The rights organization stated that the Philippine government itself is responsible for “thousands of extrajudicial executions, kidnappings and disappearances” and other human rights violations.

Since Duterte’s drug war began in mid-2016, Philippine police chief Guillermo Eleazar said the crime rate has been reduced by 59% [File: Ted Regencia/Al Jazeera]

Duterte and his senior officials defended the police’s operational strategy, calling it a “presumption of regularity.” Although the President issued a public statement urging the police to “kill” the suspect.

In response to a question posed by Al Jazeera on a recent online forum, General Guillermo Elezal, the Philippine police commander, said that in the past five years of the Duterte administration, violent crimes have decreased by 59 %-He said that many of them are involved in drug dealing.

“I have witnessed the devastating effects of drugs…now everyone can admit that our communities are safer. Although this is indeed not a perfect situation for us, we have made great progress,” Dutt Eliazar, who served as the police commander in Metro Manila at the beginning of his term, said.

Eleazar said that in the past five years, more than 290,000 drug suspects have been arrested, and about 2% of them have died. He said that all those killed rebelled against the authorities and promised to investigate allegations of abuse.

However, Eleazar acknowledged that the drug problem in the Philippines has not yet been resolved, but the progress has been maintained. He said that some “big-name” drug cartel operators have not been arrested, and many of them are “foreign.”

Among those who have been identified is the so-called “drug lord” Peterlin, who has been photographed with Duterte many times. Earlier this month, the authorities stated that Lin may have left the country despite being indicted on drug-related charges in 2018.

‘Abuse template’

INVESTIGATE PH stated that despite increasing pressure from the international community, the Philippine police refused to hand over most of the murder case files to the judicial department in accordance with legal requirements. According to the organization, the most recent request was rejected last month.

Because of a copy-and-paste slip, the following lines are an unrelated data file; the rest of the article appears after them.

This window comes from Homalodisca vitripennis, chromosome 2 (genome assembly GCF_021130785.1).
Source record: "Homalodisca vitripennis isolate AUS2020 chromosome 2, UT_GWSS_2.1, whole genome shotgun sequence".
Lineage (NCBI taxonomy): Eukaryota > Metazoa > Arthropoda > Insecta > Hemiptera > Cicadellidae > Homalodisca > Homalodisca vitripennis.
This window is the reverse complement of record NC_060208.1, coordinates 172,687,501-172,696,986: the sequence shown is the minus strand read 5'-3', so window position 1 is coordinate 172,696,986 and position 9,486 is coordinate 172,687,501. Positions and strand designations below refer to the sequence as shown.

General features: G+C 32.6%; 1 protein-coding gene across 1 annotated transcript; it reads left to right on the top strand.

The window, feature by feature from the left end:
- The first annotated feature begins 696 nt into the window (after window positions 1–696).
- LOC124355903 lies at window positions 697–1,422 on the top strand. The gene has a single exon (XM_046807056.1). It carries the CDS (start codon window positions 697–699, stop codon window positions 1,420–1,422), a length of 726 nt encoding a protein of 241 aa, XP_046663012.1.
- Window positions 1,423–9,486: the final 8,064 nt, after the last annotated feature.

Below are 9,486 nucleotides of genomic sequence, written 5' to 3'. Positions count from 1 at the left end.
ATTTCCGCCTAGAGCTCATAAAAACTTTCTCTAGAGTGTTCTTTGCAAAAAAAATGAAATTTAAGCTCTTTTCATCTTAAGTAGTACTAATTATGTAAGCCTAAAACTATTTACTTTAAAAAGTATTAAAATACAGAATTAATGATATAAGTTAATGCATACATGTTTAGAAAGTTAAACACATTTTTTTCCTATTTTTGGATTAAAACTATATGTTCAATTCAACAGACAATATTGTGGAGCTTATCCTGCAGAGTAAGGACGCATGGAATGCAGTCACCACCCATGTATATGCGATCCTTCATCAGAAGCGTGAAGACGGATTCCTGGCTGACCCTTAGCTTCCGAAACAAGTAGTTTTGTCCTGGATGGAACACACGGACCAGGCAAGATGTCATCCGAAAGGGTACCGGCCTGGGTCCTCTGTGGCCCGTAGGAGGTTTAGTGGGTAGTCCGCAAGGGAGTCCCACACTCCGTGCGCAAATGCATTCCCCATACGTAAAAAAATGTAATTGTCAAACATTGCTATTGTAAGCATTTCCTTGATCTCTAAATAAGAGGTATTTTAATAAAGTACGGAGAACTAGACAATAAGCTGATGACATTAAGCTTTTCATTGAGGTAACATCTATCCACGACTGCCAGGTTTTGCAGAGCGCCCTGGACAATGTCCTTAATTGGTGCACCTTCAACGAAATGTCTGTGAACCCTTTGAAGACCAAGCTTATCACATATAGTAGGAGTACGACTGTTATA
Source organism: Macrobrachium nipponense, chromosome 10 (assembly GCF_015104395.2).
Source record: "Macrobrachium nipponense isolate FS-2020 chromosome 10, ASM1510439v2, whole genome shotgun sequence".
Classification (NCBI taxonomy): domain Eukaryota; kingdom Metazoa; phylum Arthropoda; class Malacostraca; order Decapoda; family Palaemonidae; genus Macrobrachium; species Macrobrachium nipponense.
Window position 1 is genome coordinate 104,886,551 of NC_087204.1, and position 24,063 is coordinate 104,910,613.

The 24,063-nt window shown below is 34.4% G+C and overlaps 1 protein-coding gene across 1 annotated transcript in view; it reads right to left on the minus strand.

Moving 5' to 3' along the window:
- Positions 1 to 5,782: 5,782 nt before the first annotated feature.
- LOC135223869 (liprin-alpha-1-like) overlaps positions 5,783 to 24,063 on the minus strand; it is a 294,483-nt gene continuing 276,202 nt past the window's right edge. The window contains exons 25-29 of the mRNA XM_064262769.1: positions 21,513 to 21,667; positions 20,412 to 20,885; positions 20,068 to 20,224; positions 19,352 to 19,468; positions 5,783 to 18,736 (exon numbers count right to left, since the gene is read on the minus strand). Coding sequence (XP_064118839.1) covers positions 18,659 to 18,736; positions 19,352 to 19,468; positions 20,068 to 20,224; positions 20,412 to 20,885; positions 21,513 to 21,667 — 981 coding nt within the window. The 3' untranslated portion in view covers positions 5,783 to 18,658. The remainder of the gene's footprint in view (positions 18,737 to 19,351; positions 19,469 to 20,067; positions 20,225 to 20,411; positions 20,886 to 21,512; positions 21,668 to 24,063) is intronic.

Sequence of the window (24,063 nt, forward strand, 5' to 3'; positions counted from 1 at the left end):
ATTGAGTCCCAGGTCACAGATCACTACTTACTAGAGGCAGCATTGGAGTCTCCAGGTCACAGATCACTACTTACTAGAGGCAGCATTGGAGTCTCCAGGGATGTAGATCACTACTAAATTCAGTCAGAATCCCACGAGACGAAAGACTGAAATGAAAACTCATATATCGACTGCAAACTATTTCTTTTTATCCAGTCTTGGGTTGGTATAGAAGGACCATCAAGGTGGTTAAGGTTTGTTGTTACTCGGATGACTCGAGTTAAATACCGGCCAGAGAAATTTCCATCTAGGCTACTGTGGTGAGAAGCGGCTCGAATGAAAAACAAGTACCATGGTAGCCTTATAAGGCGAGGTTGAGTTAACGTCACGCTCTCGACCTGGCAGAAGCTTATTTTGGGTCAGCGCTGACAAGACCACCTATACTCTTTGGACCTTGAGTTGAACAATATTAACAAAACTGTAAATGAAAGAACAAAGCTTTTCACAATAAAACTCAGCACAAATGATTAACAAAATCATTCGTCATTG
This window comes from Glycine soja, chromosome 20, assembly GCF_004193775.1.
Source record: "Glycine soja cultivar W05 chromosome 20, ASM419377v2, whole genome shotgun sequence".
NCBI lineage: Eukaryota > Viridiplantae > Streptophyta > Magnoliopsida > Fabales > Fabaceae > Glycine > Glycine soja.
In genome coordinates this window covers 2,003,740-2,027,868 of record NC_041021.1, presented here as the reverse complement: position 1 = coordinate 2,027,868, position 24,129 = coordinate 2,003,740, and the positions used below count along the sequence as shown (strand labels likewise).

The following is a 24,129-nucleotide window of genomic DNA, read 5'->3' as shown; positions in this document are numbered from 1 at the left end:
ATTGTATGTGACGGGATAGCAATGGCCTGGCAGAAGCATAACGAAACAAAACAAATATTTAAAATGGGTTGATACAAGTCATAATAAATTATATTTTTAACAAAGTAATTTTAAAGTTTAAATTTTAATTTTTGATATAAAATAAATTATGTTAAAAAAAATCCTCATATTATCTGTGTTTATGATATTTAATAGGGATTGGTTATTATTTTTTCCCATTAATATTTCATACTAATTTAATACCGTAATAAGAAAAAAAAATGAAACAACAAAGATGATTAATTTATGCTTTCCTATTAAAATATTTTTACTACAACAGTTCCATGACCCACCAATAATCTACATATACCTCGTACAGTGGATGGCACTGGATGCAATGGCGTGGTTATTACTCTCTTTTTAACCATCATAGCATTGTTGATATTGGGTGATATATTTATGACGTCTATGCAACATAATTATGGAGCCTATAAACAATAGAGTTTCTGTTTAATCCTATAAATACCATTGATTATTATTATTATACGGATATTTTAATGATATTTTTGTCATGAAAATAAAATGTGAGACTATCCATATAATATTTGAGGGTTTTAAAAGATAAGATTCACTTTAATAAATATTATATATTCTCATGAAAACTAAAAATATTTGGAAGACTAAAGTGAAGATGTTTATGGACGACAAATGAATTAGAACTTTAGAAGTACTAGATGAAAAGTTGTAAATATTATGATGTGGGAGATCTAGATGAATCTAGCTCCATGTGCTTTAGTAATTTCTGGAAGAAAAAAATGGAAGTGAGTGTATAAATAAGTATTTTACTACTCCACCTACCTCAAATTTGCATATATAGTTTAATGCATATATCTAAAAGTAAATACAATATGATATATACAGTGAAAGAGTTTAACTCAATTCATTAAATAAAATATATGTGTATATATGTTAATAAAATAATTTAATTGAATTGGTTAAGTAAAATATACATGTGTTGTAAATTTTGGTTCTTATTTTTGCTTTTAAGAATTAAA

The “lack of remedy” for so-called abuses, police attempts to “frequently cover up killings in anti-drug operations”, and documented efforts to “intimidate” family members and potential witnesses will only lead to more reports that the Duterte administration Abuse of power and “national terror”.

The report stated that the “systematic killing machine” developed under the President’s war on drugs is now becoming a template for other abuses, such as Hunt down perceived enemies Members of Duterte’s government, including political opponents, church workers, and activists.

The report also accused government forces of using the guise of a “war on terrorism” in southern Mindanao, failing to distinguish between Muslim fighters and civilians, which led to the massive displacement of Muslim communities.

Australian Senator Janet Rice, a member of the Independent Human Rights Inquiry Commission, said that the investigation of PH also requires “accountability and end injustice” in the Philippines.

Rice said in a statement: “Throughout the investigation, we have been unswervingly committed to justice for the victims of human rights violations in the Philippines.”

It is expected that the International Criminal Court will decide whether to conduct a formal investigation of Duterte’s war against drugs as early as mid-August.

‘The failed drug war’

Observers said that the investigation of the International Criminal Court is likely to enter the next stage.

Former MP and human rights lawyer Neri Colmenares pointed out that the British lawyer Karim Khan, who succeeded Bensouda as ICC prosecutor, is already familiar with the drug war in the Philippines.